Dating industry jobs
The contentious issue of the moment — pitting one of the three biggest companies, True.com, against its major rivals — is whether online dating services can enhance their clients' safety by conducting criminal background screenings of would-be daters.
Last month, New Jersey became the first state to enact a law requiring the sites to disclose whether they perform background checks.
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As Valentine's Day approaches, all is not lovey-dovey in the high-stakes online dating industry.
Services that do conduct screenings must disclose that fact and say whether they allow people with criminal convictions to use the site.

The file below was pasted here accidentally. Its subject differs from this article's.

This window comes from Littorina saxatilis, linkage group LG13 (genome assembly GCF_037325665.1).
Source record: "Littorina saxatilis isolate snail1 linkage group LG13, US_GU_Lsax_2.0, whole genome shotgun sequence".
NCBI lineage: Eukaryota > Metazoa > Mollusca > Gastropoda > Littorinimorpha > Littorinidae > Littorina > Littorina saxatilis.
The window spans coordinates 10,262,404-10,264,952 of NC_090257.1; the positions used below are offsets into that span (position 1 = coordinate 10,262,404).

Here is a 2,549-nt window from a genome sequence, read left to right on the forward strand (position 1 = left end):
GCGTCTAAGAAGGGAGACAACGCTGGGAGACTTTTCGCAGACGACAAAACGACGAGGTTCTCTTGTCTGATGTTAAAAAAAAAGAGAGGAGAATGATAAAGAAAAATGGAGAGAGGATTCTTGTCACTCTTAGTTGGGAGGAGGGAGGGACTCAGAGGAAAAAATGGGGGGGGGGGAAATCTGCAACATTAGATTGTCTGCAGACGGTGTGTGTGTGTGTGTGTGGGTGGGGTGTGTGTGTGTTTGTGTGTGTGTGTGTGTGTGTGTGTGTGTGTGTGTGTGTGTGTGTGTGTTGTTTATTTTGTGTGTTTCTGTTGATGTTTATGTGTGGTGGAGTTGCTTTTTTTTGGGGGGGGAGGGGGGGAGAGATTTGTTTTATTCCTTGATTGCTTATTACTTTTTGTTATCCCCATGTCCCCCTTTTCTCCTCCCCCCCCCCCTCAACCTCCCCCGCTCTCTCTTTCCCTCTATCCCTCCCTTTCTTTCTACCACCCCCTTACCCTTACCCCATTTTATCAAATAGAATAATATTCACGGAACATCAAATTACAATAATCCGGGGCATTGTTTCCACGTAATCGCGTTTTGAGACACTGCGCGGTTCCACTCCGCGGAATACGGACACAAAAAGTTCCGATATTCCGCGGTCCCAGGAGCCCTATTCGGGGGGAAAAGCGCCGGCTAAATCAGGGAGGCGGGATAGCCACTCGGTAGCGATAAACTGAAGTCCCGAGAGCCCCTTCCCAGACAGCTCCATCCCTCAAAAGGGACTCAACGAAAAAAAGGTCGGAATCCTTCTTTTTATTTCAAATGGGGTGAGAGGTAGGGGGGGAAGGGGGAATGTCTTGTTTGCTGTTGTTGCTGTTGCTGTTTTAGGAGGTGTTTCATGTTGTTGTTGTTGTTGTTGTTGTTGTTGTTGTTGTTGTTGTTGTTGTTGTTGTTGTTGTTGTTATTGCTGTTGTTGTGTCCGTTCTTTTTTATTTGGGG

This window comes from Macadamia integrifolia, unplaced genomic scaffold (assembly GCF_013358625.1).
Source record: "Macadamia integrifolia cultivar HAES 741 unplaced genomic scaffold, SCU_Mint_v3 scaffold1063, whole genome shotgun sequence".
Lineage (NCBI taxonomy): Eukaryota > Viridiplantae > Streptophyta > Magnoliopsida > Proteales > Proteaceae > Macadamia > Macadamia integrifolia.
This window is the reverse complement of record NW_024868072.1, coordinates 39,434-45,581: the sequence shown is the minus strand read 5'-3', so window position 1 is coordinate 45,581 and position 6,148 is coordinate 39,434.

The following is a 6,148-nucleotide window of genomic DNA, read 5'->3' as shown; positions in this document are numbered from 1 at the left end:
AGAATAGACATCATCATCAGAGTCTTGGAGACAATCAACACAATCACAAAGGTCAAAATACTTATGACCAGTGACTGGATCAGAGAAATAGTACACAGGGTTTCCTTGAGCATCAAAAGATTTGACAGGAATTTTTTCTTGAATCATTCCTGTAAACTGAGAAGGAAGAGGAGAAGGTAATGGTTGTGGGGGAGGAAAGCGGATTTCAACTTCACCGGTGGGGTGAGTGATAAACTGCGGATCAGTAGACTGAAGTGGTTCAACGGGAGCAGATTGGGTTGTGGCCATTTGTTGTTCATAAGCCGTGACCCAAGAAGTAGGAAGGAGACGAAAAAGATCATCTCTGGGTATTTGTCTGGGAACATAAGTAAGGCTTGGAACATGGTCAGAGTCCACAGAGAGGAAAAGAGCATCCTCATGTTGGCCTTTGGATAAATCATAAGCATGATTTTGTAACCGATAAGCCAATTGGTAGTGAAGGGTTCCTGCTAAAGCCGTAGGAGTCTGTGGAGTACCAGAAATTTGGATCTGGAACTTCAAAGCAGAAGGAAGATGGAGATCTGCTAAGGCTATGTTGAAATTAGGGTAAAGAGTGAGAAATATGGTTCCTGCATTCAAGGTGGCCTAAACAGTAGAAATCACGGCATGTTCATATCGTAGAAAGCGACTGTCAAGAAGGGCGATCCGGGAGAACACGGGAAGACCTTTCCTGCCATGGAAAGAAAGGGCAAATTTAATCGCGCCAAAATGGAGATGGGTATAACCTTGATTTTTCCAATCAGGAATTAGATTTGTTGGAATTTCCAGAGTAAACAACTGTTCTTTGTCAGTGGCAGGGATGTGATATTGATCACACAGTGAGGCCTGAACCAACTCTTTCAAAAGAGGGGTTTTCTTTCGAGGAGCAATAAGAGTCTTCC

"is disappointed New Jersey has enacted a flawed and unconstitutional law and we will explore opportunities to challenge it," a company statement said."If we were to clean up, there's hordes of off-line singles who'd come online to find their soul mate." The pitch appeals to women like Jayne Hitchcock of York, Maine, who was victimized by three years of online harassment and cyberstalking in late '90s after someone assumed her identity and sent sexually explicit messages.When Hitchcock later decided to try online dating, she turned to Critics say the type of screening envisioned by the law — checking for a particular name in databases of criminal convictions — has inherent flaws: users could give fake names, and many dangerous people may not be in the databases.Methods used in more probing background checks — such as fingerprint scans and research into employment records and Social Security numbers — are not required by the law.